The recent hiring of official Title IX coordinator, Brian Mistler, is just one in a chain of changes that are a part of the New College’s policy adjustments after the White House’s issue of their report on rape and sexual assault this January.
Title IX was originally implemented in 1972 to prevent sex-based discrimination in educational programs and activities that are funded by the federal government, however the policy also regulates programs at educational institutions that regard campus rape and sexual assault.
In an open meeting on March 12 Mistler, other school officials, and students met to discuss the changes that need to be made regarding Title IX on the New College campus. According to reworked requirements of the Title IX policies, information about for victims of assault about reporting and receiving counseling should available from the school’s website landing page in no less than two clicks; it is currently through a network of six clicks that the required information is available.
Teaching faculty that were present at the meeting had concerns about how the changes to New College’s Title IX policies would affect the classroom. With the regulatory changes, the positions of “mandatory reporters” of sexual assault – school officials that are required to report if they are informed about an instance of assault – are becoming more defined.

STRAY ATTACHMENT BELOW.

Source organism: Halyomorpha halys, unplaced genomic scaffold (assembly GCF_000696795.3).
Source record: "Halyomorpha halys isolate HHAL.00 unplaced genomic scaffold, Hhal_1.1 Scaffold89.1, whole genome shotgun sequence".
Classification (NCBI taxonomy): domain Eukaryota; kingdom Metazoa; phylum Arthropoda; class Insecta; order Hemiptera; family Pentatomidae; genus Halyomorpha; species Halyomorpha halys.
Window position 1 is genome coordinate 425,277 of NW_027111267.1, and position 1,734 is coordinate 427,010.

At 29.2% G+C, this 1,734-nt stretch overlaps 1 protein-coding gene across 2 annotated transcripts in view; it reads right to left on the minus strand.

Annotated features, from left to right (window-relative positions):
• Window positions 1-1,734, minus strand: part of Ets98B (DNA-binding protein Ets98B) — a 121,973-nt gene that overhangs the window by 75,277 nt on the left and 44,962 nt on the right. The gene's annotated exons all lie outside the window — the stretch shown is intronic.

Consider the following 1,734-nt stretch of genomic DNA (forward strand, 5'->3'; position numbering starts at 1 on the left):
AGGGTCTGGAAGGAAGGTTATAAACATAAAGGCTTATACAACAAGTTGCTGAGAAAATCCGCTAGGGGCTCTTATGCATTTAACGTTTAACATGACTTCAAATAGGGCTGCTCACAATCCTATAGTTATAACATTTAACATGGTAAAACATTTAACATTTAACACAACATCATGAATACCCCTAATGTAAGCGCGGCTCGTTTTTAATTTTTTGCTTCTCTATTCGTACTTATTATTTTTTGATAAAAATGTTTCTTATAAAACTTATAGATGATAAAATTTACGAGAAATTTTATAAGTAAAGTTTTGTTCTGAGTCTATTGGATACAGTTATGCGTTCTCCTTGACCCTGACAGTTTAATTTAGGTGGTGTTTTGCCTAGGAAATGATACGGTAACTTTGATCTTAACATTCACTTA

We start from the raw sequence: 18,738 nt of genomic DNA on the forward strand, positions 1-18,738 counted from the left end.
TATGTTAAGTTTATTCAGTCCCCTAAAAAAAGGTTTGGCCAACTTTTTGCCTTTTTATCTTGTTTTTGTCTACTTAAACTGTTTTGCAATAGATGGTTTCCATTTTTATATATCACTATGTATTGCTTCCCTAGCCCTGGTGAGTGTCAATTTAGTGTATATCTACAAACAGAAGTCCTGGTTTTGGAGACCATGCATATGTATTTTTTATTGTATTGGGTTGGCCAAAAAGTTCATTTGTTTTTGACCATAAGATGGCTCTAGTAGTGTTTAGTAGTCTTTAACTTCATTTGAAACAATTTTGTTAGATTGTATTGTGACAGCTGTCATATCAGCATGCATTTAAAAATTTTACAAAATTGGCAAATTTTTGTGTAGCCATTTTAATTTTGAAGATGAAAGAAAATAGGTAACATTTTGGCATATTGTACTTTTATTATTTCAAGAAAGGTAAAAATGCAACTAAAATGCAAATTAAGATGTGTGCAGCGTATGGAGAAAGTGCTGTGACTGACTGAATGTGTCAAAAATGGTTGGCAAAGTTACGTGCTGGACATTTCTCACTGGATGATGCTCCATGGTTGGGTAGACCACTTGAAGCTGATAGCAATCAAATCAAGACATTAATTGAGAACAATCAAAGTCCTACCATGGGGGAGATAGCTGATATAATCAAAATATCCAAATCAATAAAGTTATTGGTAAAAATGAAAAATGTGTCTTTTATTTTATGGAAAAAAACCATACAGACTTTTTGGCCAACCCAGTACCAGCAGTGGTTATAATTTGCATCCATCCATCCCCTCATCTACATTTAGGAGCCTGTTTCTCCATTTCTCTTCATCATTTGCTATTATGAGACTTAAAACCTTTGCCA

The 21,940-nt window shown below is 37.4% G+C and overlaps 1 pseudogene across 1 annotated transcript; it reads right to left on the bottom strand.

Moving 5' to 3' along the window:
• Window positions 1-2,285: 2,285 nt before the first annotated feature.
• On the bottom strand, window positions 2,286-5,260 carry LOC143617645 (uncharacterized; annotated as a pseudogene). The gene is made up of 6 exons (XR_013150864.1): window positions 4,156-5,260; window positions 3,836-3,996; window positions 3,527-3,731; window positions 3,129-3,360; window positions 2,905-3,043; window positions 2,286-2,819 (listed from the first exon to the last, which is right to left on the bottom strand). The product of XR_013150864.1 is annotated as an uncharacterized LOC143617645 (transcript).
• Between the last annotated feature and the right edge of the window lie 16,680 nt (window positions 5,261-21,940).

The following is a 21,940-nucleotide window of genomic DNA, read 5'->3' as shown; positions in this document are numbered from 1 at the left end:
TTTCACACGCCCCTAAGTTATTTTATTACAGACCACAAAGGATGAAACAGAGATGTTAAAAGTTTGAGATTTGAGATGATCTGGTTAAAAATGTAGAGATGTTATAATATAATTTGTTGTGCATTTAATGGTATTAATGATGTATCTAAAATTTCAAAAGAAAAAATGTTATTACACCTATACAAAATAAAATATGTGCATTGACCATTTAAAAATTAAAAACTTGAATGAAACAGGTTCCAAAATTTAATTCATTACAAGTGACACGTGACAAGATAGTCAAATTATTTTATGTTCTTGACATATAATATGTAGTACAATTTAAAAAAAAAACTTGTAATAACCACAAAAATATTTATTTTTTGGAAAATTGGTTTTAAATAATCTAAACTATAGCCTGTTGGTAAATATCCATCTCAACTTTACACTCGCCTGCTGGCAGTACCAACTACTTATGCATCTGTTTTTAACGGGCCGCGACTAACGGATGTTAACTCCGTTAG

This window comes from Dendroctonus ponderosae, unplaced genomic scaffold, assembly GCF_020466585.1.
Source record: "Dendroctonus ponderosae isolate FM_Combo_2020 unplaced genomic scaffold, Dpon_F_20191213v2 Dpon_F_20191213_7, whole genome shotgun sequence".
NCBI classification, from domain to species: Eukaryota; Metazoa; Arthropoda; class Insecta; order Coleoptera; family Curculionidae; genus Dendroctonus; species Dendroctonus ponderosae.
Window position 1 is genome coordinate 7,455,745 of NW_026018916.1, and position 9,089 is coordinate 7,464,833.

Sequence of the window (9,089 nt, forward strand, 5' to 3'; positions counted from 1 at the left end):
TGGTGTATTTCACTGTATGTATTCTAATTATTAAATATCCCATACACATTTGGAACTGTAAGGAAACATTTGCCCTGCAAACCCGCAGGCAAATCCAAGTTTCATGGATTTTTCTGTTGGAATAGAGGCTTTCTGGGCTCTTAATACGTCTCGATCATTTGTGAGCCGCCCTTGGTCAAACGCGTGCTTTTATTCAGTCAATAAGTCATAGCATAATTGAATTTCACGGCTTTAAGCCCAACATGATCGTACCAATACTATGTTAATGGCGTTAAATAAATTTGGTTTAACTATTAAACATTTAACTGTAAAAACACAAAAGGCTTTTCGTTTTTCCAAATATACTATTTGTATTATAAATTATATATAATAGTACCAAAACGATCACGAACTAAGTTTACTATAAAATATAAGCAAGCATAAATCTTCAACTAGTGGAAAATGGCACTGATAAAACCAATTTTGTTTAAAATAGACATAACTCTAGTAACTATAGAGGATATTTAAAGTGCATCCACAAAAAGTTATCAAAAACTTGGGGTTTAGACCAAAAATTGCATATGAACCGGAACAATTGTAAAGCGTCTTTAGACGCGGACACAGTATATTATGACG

To help students become more aware of the nuances of the policy changes, NCSA President Cassandra Corado is working on a Title IX rights card for the student body in light of the recent Title IX changes. The card is set to include a basic summary of the duties of campus officials regarding Title IX as well as a summary of students’ rights in light of Title IX.
For more information about reporting assault visit ncf.edu/police.